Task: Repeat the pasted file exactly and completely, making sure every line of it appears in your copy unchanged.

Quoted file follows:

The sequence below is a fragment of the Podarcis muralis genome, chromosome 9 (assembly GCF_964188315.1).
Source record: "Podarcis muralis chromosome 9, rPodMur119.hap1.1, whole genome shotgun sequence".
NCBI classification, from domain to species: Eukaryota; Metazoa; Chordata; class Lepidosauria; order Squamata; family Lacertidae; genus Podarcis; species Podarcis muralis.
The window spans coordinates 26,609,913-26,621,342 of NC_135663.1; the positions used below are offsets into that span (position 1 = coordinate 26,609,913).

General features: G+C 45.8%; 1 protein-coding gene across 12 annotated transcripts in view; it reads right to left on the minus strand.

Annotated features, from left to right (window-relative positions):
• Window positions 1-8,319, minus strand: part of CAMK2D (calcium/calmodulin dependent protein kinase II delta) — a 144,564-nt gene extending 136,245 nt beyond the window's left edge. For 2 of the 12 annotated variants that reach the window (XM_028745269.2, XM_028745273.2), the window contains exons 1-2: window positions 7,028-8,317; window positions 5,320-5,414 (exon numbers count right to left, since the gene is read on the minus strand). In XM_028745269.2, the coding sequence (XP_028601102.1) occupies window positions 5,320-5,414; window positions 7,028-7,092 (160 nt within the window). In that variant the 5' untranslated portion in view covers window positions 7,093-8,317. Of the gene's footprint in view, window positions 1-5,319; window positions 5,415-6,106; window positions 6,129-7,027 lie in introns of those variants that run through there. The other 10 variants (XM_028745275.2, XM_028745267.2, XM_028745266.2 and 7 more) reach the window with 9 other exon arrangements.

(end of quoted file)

The sequence below is a fragment of the Podarcis muralis genome, chromosome 9 (assembly GCF_964188315.1).
Source record: "Podarcis muralis chromosome 9, rPodMur119.hap1.1, whole genome shotgun sequence".
NCBI classification, from domain to species: Eukaryota; Metazoa; Chordata; class Lepidosauria; order Squamata; family Lacertidae; genus Podarcis; species Podarcis muralis.
The window spans coordinates 26,609,913-26,621,342 of NC_135663.1; the positions used below are offsets into that span (position 1 = coordinate 26,609,913).

General features: G+C 45.8%; 1 protein-coding gene across 12 annotated transcripts in view; it reads right to left on the minus strand.

Annotated features, from left to right (window-relative positions):
• Window positions 1-8,319, minus strand: part of CAMK2D (calcium/calmodulin dependent protein kinase II delta) — a 144,564-nt gene extending 136,245 nt beyond the window's left edge. For 2 of the 12 annotated variants that reach the window (XM_028745269.2, XM_028745273.2), the window contains exons 1-2: window positions 7,028-8,317; window positions 5,320-5,414 (exon numbers count right to left, since the gene is read on the minus strand). In XM_028745269.2, the coding sequence (XP_028601102.1) occupies window positions 5,320-5,414; window positions 7,028-7,092 (160 nt within the window). In that variant the 5' untranslated portion in view covers window positions 7,093-8,317. Of the gene's footprint in view, window positions 1-5,319; window positions 5,415-6,106; window positions 6,129-7,027 lie in introns of those variants that run through there. The other 10 variants (XM_028745275.2, XM_028745267.2, XM_028745266.2 and 7 more) reach the window with 9 other exon arrangements.